Shelley said the reconstruction of Orange Avenue, which runs through Midtown, will remain one of her top priorities. She is currently working to put a jobs network on the city’s website.

Gwen Azama-Edwards, a former Daytona commissioner and city clerk, challenged her opponents to match her credentials.

Azama-Edwards reminded the crowd she was city clerk for 16 years and was elected to the commission for two years from Zone 4.

“They can talk it. I can walk it, Win with Gwen,” she concluded.

Volusia County Council District 2 candidates also addressed the crowd.

Nancy Epps, former mayor of Ponce Inlet, said she has 14 years as a volunteer for various organizations and, if elected, to the council she will take the time to talk to residents.

Kenneth Scott (left) is pictured with District 2 County Councilman Joshua Wagner and Zone 5 Commissioner Patrick Henry. Wagner is seeking reelection in the Aug. 14 primary. (Ashley Thomas / Daytona Times)

Business owner Ken Ali said the county council is out of control and “we need to change the people sitting on the county council.”

“I want to represent you, not the special interest,” Ali said.

District 2 incumbent Josh Wagner reminded the heavily Black audience it was he along with Councilwoman Joyce Cusack who pushed for a county civil rights ordinance.

Wagner said if someone believes they are a victim of racism, they can now, in addition to going through the federal government, file a complaint with the county.

Wagner also didn’t shy away from noting there weren’t enough minorities working for the county.

“We don’t have a lot of diversity in Volusia County Government,” adding that is why he is proud of the internship program the county now has in which a number of Bethune-Cookman students are participating.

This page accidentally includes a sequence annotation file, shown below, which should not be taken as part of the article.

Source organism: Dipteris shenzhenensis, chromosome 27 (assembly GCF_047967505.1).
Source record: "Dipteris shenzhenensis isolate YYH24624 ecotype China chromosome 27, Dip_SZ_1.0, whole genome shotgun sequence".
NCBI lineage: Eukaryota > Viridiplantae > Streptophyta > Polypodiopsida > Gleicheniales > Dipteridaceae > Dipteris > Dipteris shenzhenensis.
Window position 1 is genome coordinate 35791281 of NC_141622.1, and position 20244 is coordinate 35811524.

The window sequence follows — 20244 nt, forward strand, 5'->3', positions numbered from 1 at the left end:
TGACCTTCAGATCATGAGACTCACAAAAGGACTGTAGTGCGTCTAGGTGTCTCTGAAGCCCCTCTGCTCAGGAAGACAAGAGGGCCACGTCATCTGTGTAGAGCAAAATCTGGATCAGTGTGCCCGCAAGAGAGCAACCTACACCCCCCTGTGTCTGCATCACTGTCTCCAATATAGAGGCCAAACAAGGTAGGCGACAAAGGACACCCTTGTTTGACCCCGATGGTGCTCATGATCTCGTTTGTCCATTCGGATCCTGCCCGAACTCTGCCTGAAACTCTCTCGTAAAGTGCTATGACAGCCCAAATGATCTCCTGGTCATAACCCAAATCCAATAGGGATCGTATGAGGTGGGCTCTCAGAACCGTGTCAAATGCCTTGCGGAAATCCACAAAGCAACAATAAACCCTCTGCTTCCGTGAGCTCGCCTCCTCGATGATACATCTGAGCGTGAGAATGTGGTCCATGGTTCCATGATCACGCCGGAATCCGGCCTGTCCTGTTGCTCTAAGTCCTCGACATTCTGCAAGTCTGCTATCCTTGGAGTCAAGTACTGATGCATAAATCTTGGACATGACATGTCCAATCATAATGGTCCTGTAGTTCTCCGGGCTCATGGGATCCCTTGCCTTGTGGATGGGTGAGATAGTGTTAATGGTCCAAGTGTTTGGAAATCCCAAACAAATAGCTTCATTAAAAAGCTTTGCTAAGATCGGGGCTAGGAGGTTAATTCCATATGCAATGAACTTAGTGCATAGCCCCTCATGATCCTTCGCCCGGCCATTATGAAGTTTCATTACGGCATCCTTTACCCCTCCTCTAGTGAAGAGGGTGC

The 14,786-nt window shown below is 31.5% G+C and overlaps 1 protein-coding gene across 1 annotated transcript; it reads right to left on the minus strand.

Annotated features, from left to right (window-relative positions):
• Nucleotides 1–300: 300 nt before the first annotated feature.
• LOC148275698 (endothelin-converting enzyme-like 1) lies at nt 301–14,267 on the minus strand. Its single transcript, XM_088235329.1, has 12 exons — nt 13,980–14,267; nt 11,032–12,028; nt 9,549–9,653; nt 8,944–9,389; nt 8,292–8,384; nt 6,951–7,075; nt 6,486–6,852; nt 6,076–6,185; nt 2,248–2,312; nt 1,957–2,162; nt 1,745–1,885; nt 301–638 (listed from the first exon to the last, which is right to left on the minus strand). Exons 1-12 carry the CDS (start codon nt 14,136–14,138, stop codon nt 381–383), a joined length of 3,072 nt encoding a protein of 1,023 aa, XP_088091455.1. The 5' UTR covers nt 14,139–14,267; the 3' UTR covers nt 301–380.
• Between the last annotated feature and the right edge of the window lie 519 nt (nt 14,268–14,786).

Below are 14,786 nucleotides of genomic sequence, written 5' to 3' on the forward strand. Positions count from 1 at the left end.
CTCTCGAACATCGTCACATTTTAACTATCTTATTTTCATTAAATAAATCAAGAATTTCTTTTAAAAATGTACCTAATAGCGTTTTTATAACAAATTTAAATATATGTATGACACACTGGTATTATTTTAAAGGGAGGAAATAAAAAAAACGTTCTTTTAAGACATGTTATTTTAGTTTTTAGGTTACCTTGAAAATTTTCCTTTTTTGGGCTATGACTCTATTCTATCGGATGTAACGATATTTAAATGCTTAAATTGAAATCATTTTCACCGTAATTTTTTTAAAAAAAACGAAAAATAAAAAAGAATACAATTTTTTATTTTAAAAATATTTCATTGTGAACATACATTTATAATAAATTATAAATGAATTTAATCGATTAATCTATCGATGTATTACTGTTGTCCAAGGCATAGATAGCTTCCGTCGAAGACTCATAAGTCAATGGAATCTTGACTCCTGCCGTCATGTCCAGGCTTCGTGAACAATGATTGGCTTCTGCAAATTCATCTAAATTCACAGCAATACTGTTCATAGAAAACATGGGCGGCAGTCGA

Both candidates for State Attorney spoke. Both are Republicans and the only candidates vying for the seat.

Incumbent R.J. Larizza has held the seat since 2009 and says under his watch the conviction rate is the highest it has ever been in the four counties he represents.

Larizza also noted he is proud of the 220 people he supervises, calling them “good people who care.”

“Prosecuting isn’t just about putting people in jail,” he said.

His opponent, Stasia Warren, who stepped down from being a judge the past 21 years to challenge Larizza, said she is running because she cares about the victims of crimes.

Midtown Redevelopment Area Board member Pat Heard, Supervisor of Elections candidate Beaulah Blanks and Daytona Beach Area Alumnae Pan-Hellenic Association president Johnnie Moore attended Tuesday night’s forum. (KAREN CLARK / SPECIAL TO THE DAYTONA TIMES)

“I want to stand on my record,” declared Warren.

All three Volusia County Clerk of the Court candidates were present at the forum.

Diane Matousek has been the Clerk of the Court since 1992 and faces a challenge for the first time in 16 years from two opponents.

Matousek, of Orange City, is running against Republican challenger Steve deLaroche, 48, of Ormond Beach, a former county judge, and Christine Sanders, 42, of Ormond Beach, who once worked for the clerk’s office.

Sanders said if elected she would reduce spending and increase customer service.